Scientists have developed solar- powered smart windows with tunable glazing that can control the heat and light inside a home, saving up to 40 per cent in an average building’s energy costs. The system developed by researchers at Princeton University in the US features solar cells that selectively absorb near-ultraviolet (UV) light, so the windows are completely self-powered, inexpensive and easy to apply to existing windows. “Sunlight is a mixture of electromagnetic radiation made up of near-UV rays, visible light, and infrared energy, or heat,” said Yueh-Lin Loo, from Princeton. “We wanted the smart window to dynamically control the amount of natural light and heat that can come inside, saving on energy cost and making the space more comfortable,” said Loo.
The smart window controls the transmission of visible light and infrared heat into the building, while the new type of solar cell uses near-UV light to power the system. “This new technology is actually smart management of the entire spectrum of sunlight,” said Loo. Since near-UV light is invisible to the human eye, the researchers set out to harness it for the electrical energy needed to activate the tinting technology. “Typical solar cells made of silicon are black because they absorb all visible light and some infrared heat – so those would be unsuitable for this application,” Loo said. In the study published in the journal Nature Energy, the researchers described how they used organic semiconductors – contorted hexabenzocoronene (cHBC) derivatives – for constructing the solar cells.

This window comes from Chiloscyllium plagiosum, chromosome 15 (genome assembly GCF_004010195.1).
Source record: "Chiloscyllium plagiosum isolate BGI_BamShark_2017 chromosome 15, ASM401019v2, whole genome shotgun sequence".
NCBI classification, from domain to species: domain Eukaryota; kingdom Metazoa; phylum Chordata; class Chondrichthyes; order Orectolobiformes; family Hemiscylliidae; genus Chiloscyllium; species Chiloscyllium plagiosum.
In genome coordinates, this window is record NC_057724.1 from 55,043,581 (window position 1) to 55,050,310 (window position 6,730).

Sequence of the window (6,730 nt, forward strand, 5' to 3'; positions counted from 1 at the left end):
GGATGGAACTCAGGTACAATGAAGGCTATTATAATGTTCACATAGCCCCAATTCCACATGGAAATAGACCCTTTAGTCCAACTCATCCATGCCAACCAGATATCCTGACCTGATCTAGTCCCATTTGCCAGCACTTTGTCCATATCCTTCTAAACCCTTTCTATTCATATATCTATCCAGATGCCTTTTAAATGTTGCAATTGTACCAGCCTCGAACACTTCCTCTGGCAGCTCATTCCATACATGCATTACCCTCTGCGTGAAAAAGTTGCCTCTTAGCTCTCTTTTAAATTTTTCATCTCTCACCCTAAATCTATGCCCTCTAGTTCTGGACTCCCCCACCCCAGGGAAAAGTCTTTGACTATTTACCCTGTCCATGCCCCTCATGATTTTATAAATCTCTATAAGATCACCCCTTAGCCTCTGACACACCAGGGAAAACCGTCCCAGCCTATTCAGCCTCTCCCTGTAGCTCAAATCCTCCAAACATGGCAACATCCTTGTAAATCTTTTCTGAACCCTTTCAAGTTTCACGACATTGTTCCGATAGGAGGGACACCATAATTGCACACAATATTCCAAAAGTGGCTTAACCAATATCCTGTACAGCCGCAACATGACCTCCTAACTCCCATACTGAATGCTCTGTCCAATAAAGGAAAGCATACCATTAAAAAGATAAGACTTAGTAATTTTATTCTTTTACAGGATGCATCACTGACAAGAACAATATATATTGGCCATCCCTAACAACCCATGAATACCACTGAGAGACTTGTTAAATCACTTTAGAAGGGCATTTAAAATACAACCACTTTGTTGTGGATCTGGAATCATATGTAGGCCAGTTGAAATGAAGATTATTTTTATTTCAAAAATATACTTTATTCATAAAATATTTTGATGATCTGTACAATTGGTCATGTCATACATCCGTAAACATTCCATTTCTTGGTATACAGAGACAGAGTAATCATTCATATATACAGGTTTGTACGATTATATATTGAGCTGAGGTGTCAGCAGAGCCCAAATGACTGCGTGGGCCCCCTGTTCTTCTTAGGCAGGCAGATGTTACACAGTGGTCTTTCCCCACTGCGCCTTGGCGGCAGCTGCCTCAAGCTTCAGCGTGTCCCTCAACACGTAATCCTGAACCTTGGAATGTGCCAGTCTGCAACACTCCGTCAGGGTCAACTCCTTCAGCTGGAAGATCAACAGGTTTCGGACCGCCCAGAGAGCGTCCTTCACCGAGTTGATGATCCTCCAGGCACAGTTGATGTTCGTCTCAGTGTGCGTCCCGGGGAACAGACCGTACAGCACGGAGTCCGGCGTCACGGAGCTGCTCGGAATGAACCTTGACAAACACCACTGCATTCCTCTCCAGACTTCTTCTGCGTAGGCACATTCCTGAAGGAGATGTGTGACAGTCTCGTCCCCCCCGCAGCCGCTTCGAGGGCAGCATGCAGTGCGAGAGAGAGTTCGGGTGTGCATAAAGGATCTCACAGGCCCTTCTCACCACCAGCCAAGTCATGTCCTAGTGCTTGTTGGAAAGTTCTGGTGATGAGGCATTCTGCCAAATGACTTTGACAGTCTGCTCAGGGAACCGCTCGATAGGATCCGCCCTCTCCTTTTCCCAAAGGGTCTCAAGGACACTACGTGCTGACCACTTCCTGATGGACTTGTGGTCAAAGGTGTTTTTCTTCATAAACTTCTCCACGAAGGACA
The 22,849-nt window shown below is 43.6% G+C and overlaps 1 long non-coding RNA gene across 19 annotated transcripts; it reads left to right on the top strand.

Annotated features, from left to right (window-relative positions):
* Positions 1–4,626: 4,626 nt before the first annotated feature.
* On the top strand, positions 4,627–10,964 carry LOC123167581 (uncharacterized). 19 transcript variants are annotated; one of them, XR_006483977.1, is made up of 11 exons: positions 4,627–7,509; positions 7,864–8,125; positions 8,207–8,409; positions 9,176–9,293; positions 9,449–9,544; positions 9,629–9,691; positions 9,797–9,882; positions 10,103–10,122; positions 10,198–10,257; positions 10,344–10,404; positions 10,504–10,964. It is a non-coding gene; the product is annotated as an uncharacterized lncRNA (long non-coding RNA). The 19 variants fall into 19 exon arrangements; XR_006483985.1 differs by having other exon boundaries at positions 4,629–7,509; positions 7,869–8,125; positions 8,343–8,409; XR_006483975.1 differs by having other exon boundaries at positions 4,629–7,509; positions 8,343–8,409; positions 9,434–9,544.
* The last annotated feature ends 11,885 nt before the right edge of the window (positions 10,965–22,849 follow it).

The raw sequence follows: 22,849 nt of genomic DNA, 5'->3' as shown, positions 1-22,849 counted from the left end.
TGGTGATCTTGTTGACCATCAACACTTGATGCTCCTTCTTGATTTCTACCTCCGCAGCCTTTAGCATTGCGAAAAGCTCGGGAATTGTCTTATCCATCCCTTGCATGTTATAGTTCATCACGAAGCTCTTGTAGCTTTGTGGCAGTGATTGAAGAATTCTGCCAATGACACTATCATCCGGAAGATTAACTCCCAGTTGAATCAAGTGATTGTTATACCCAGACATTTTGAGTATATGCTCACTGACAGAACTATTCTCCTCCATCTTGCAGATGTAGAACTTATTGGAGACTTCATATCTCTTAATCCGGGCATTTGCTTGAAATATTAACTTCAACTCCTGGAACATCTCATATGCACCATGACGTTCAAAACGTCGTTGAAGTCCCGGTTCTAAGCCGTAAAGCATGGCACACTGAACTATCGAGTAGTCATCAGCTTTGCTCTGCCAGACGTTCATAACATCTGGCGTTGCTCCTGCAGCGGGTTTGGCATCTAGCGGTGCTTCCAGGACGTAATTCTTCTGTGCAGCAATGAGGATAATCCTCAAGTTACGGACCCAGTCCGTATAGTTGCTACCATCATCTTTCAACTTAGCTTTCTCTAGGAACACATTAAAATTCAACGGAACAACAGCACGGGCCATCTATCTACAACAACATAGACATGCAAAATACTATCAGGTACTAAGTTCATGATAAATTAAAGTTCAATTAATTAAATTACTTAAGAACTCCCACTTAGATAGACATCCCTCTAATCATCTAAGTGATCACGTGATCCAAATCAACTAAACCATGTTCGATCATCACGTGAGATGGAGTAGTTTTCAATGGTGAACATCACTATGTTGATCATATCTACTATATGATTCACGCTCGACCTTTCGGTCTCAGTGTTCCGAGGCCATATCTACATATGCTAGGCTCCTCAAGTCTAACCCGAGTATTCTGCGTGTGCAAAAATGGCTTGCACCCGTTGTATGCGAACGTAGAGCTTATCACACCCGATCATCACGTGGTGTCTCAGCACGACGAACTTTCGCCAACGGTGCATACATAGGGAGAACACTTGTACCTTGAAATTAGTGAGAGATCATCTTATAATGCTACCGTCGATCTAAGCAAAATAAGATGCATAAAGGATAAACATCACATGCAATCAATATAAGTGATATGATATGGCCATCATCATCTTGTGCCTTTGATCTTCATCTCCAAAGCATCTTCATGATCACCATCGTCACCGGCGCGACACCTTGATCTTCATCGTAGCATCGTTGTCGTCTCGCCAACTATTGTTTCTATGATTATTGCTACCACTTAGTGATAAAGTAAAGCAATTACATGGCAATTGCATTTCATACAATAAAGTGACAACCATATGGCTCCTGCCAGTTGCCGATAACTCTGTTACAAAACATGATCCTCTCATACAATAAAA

They chose the material because its chemical structure could be modified to absorb a narrow range of wavelengths – in this case, near-UV light. To construct the solar cell, the semiconductor molecules are deposited as thin films on glass with the same production methods used by organic light-emitting diode manufacturers. When the solar cell is operational, sunlight excites the cHBC semiconductors to produce electricity. At the same time, the researchers constructed a smart window consisting of electrochromic polymers, which control the tint, and can be operated solely using power produced by the solar cell.
When near-UV light from the Sun generates an electrical charge in the solar cell, the charge triggers a reaction in the electrochromic window, causing it to change from clear to dark blue. When darkened, the window can block more than 80 per cent of light.